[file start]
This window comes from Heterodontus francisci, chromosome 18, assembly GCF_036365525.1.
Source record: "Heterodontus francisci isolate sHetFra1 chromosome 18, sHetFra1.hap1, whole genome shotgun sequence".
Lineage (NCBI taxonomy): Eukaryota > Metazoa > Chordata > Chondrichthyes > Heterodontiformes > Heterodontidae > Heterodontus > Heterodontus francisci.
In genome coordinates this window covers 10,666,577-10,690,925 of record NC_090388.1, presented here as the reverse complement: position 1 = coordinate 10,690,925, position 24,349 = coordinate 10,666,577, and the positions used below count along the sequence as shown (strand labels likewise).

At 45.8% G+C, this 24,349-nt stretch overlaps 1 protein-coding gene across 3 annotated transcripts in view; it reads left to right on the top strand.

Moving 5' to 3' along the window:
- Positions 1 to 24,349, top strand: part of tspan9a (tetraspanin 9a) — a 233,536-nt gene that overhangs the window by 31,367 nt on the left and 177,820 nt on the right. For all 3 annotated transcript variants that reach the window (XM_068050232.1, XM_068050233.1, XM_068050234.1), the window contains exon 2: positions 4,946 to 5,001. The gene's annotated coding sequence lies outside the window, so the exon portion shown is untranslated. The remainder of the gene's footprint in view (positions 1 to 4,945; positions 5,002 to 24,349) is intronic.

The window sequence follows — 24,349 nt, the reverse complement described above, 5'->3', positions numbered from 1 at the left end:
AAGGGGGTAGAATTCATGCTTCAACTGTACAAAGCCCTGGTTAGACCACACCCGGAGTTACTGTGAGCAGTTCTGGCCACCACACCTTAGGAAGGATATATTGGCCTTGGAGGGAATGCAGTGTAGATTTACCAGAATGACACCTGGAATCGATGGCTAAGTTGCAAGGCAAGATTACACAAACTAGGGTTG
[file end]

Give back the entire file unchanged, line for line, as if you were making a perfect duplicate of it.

This window comes from Heterodontus francisci, chromosome 18, assembly GCF_036365525.1.
Source record: "Heterodontus francisci isolate sHetFra1 chromosome 18, sHetFra1.hap1, whole genome shotgun sequence".
Lineage (NCBI taxonomy): Eukaryota > Metazoa > Chordata > Chondrichthyes > Heterodontiformes > Heterodontidae > Heterodontus > Heterodontus francisci.
In genome coordinates this window covers 10,666,577-10,690,925 of record NC_090388.1, presented here as the reverse complement: position 1 = coordinate 10,690,925, position 24,349 = coordinate 10,666,577, and the positions used below count along the sequence as shown (strand labels likewise).

At 45.8% G+C, this 24,349-nt stretch overlaps 1 protein-coding gene across 3 annotated transcripts in view; it reads left to right on the top strand.

Moving 5' to 3' along the window:
- Positions 1 to 24,349, top strand: part of tspan9a (tetraspanin 9a) — a 233,536-nt gene that overhangs the window by 31,367 nt on the left and 177,820 nt on the right. For all 3 annotated transcript variants that reach the window (XM_068050232.1, XM_068050233.1, XM_068050234.1), the window contains exon 2: positions 4,946 to 5,001. The gene's annotated coding sequence lies outside the window, so the exon portion shown is untranslated. The remainder of the gene's footprint in view (positions 1 to 4,945; positions 5,002 to 24,349) is intronic.

The window sequence follows — 24,349 nt, the reverse complement described above, 5'->3', positions numbered from 1 at the left end:
AAGGGGGTAGAATTCATGCTTCAACTGTACAAAGCCCTGGTTAGACCACACCCGGAGTTACTGTGAGCAGTTCTGGCCACCACACCTTAGGAAGGATATATTGGCCTTGGAGGGAATGCAGTGTAGATTTACCAGAATGACACCTGGAATCGATGGCTAAGTTGCAAGGCAAGATTACACAAACTAGGGTTG